This small detail made an already extraordinarily difficult scene all the harder to take for poor Charles Martin Smith, who had to repeatedly strip down and pursue a pack of animals that could have easily trampled him to death. It was a whole lot easier when Smith just had to park a moped in front of a hamburger joint while playing "Terry the Toad" in American Graffiti (1973). However, Smith reportedly met Ballard's challenge with something approaching good humor.

"We had to do the scene outside of Nome," Ballard told Rolling Stone writer Tim Cahill at the time of the picture's release. "In no other place in the world except maybe Siberia, could you get the caribou in a place where you could control them."

Well, theoretically, anyway. Ballard quickly learned that anything having to do with caribou was easier said than done. For one thing, he had to film the animals before they were brought down by local hunters who sell their ground horns as an aphrodisiac in Japan, where an ounce of the stuff cost as much as an ounce of cocaine. Simply getting the caribou to stay in one place was almost impossible. At one point, after the people of Nome gathered and fenced in 4,000 of the animals, the entire herd swam away under the cover of fog! Planes eventually found the creatures spread over 50 miles of land.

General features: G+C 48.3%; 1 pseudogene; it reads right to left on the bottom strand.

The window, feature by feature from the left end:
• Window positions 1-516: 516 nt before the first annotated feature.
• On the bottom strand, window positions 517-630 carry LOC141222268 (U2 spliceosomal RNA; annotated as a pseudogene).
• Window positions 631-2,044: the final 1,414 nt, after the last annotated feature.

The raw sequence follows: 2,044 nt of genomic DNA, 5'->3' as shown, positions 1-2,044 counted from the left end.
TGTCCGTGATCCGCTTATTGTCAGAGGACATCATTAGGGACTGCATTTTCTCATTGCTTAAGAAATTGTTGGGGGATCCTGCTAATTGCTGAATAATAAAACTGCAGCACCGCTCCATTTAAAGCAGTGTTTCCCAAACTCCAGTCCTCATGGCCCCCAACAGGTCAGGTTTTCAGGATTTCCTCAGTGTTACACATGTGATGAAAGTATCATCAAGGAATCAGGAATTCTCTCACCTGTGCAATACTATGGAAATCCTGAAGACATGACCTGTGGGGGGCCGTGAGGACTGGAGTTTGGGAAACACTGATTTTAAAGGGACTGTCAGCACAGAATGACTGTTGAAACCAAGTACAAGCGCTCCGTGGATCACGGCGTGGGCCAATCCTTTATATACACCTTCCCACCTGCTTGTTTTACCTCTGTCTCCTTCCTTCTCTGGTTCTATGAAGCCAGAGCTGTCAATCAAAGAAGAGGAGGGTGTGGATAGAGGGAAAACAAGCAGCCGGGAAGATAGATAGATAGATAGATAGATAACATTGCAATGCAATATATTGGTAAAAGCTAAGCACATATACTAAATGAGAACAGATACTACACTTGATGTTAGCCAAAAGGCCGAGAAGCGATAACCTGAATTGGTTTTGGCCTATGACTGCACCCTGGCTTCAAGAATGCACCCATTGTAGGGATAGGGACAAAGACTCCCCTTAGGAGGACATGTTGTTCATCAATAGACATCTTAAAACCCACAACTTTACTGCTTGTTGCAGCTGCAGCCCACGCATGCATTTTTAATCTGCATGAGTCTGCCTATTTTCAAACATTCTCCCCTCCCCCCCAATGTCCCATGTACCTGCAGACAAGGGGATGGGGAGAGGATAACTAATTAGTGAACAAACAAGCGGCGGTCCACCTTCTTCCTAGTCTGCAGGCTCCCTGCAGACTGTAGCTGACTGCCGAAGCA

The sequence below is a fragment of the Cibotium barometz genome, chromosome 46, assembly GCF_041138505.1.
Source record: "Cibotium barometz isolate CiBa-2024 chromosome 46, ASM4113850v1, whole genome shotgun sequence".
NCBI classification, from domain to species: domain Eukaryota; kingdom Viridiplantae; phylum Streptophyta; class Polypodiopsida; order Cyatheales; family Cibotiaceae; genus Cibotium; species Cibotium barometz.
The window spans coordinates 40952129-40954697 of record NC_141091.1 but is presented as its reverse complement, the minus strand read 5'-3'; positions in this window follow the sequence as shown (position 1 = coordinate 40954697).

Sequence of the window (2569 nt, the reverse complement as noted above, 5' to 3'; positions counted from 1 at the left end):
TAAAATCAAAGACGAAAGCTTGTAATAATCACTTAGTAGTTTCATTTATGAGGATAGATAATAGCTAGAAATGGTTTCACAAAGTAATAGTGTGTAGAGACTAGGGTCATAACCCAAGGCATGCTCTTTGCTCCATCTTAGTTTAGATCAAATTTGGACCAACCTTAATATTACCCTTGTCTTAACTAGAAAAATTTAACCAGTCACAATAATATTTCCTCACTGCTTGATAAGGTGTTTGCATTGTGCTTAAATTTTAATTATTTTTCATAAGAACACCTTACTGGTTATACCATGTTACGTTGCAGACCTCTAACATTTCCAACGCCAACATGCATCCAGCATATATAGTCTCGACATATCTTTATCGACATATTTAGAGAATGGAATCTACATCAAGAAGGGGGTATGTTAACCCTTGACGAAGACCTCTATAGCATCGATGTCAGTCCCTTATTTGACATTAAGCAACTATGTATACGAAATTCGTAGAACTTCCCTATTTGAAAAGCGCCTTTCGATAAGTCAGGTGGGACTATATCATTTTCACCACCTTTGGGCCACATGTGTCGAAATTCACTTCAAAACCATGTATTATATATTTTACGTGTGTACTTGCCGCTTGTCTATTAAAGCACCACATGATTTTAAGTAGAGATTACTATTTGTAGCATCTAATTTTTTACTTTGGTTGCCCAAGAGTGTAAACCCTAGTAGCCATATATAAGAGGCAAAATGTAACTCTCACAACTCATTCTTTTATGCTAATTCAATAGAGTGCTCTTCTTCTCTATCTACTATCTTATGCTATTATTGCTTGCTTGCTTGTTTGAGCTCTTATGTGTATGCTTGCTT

After that disastrous false start, Ballard, and Smith in all his naked glory, managed to film a very memorable sequence. "The studio had already spent ten times more than anyone in his right mind would on such a scene," Ballard told Cahill. "So we talked about mechanical caribou, electronic caribou, caribou made out of clay, animated caribou, men running around in caribou suits. We thought about finding the biggest caribou herd we could find and parachuting everyone right into the middle of it."